Table 4: Relationship between voltage and active power of inverter.
Figure 10: Experimental results of inverter while  kW and = 1 kW.

Nevertheless, there are some observations. Firstly, undervoltage of off-grid voltage at happened before into positive which can be seen at row 4 in Table 4 when  W,  W, and . before islanding condition was 229.8 V and off-grid voltage at was 191.0 V. Second, normal worst case range is at which on-grid voltage at should be similar to off-grid voltage at but the experimental results show that between on-grid voltage at and off-grid voltage at was not similar. Table 4 shows that before and after islanding condition was most similar at = 800 W,  W, and at row 3. On-grid voltage at was 231.6 V, and off-grid voltage at was 240.5 V.

However, these experiments are tested as a parallel RLC circuit because for most islanding detection method some type of RLC load causes the most difficulty in detection. Therefore, investigation of the relationship between voltage and NDZ of OUV of local islanding detection technique by use of inverter-based DG [8, 13] iswhich is consistent with the experimental results.

Figure 11 shows speed of over/undervoltage islanding detection method by inverter, demonstrated on = 600 W,  W, which makes outside nondetection zone. When islanding condition occurs, the inverter could detect the island and cease to energize the electric power system network within three cycles. As a result, the inverter set over/undervoltage of relays as constant normal voltage of utility was 220 V, overvoltage of relay was 253 V, and undervoltage of relay was 187 V. In Table 4, it can be seen that this case had overvoltage at = 253.2 V.

Figure 11: Speed of over/undervoltage islanding detection method.

5. Proposed Methodology

From the experimental results in Figure 11, it is shown that over/undervoltage of passive islanding detection method has high efficiency because it can detect the island and cease to energize within three cycles, but it has weakness because if is near , it will cause to be inside the nondetection zone. When islanding condition occurs, it cannot detect islanding condition because voltage at cannot be more than overvoltage or less than undervoltage, which can be seen from the above presentation. This paper proposes a hybrid islanding detection technique that the algorithm of solving problem had described the flow of the proposed methodology shown in Figure 12.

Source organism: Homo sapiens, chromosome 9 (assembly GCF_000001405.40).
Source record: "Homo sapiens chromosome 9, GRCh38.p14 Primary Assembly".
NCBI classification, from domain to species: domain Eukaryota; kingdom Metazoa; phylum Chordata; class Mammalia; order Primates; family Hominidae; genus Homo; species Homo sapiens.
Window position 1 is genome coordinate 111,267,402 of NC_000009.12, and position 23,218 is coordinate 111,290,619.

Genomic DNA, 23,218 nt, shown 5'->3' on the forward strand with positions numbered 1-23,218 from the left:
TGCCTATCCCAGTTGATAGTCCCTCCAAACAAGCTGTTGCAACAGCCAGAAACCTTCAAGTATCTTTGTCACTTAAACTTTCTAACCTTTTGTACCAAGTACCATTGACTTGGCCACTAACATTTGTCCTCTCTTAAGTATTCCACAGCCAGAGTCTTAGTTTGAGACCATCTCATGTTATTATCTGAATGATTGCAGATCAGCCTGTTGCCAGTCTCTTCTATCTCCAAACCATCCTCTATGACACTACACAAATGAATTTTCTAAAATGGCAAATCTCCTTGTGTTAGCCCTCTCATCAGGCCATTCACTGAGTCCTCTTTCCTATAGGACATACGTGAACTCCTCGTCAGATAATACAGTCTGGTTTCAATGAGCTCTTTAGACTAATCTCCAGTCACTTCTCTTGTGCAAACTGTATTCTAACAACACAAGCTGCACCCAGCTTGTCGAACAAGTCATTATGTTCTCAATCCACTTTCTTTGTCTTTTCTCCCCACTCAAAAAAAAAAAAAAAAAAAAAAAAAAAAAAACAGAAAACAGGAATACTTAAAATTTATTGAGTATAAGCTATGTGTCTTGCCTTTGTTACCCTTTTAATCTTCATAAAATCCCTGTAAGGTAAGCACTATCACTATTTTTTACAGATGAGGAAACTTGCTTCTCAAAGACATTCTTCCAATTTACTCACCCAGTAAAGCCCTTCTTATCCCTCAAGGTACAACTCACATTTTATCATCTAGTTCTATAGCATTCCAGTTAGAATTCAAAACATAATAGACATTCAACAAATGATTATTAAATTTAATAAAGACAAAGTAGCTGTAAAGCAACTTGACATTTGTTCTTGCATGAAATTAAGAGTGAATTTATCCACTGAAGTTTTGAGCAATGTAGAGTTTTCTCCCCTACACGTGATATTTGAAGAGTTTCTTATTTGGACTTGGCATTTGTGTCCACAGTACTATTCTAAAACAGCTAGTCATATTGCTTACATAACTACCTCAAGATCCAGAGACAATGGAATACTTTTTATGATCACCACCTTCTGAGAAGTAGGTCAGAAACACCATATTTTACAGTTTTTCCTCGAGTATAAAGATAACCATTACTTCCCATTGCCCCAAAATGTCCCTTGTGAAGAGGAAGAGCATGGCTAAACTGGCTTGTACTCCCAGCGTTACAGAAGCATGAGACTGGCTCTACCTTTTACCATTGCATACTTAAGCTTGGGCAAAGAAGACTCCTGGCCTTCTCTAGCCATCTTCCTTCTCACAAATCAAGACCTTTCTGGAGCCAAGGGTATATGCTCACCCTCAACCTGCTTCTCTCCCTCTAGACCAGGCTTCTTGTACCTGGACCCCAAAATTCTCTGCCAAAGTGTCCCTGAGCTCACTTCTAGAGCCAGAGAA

Figure 12: Over/undervoltage and undervoltage shift algorithm.

The beginning of the algorithm detected islanding condition for anti-islanding condition. First, voltage is measured every period at PCC (); then of is calculated.

Next, is checked. If , this shows that voltage has not changed, and the algorithm will start the process from the beginning. If , this shows that voltage has changed and the algorithm will do the next process. (In practical systems, the value of should be slightly greater than zero. Furthermore, can replace .)

When , the algorithm compares after islanding condition occurs and over/undervoltage; mean ( after islanding condition occurs) is more than ( before islanding condition occurs) = 253 V or less than = 187 V. If it has more than 253 V or less than 187 V, the islanding condition occurs at which the algorithm will cease to energize to the load. If it is not more than 253 V or less than 187 V, the algorithm does the next process.

This process will control the inverter to energize constant voltage at 84% of normal voltage, or 184.8 V ( V) to power system. Variation of constant voltage at 84% is a new method in group of active islanding detection techniques. Normal voltage outputs of inverters can be changed, which changes the DC voltage to input of inverter or the gain of the inverter. This paper changes the DC voltage to input of inverter for the AC voltage output of the inverter less than or equal to 84%, So 184.8 V three cycles are injected into the system as shown in Figure 13.

Figure 13: Characteristic of waveform injection into the system.

Afterwards, the inverter injected a constant voltage of 184.8 V for three cycles into the system. If this occurrence condition is an islanding condition, the voltage is measured at . The will same constant voltage (184.8 V) for three cycles. If has less than 187 V, the algorithm will cease to energize the load. If the occurrence condition is not an islanding condition, will remain the same, but (active power of DG) will decrease inversely with (active power of grid) increasing that can prove the following.

In normal conditions, the active power of load affects the active power of DG and the active power of grid in the point of common coupling. It is possible to calculate the active power variation versus the voltage variation injected in the load [8, 9, 14, 15]. Consider

Deriving and from (6)

The active power variation is expressed by

From (9) it can be seen that and are constant. When the control system of the inverter injected constant voltage at 184.8 V (84%) for three cycles into the system after synchronizing the DG to the grid at which the occurrence condition is not islanding condition () remains the same but decrease inversely with increases. The changes between active power of DG and active power of grid are determined to be sufficient for the load. This paper shows the changing of active power in the next section.